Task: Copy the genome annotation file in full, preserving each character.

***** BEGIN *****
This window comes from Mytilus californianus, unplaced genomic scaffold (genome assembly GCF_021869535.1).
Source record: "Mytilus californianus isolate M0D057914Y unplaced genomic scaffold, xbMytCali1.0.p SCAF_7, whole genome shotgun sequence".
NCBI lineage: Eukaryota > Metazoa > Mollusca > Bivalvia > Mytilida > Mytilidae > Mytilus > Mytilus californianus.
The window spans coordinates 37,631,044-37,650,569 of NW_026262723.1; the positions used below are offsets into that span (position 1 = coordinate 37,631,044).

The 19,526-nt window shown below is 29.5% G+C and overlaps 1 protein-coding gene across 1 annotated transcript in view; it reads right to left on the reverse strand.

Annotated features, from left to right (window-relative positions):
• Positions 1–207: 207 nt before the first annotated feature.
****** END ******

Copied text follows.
This window comes from Mytilus californianus, unplaced genomic scaffold (genome assembly GCF_021869535.1).
Source record: "Mytilus californianus isolate M0D057914Y unplaced genomic scaffold, xbMytCali1.0.p SCAF_7, whole genome shotgun sequence".
NCBI lineage: Eukaryota > Metazoa > Mollusca > Bivalvia > Mytilida > Mytilidae > Mytilus > Mytilus californianus.
The window spans coordinates 37,631,044-37,650,569 of NW_026262723.1; the positions used below are offsets into that span (position 1 = coordinate 37,631,044).

The 19,526-nt window shown below is 29.5% G+C and overlaps 1 protein-coding gene across 1 annotated transcript in view; it reads right to left on the reverse strand.

Annotated features, from left to right (window-relative positions):
• Positions 1–207: 207 nt before the first annotated feature.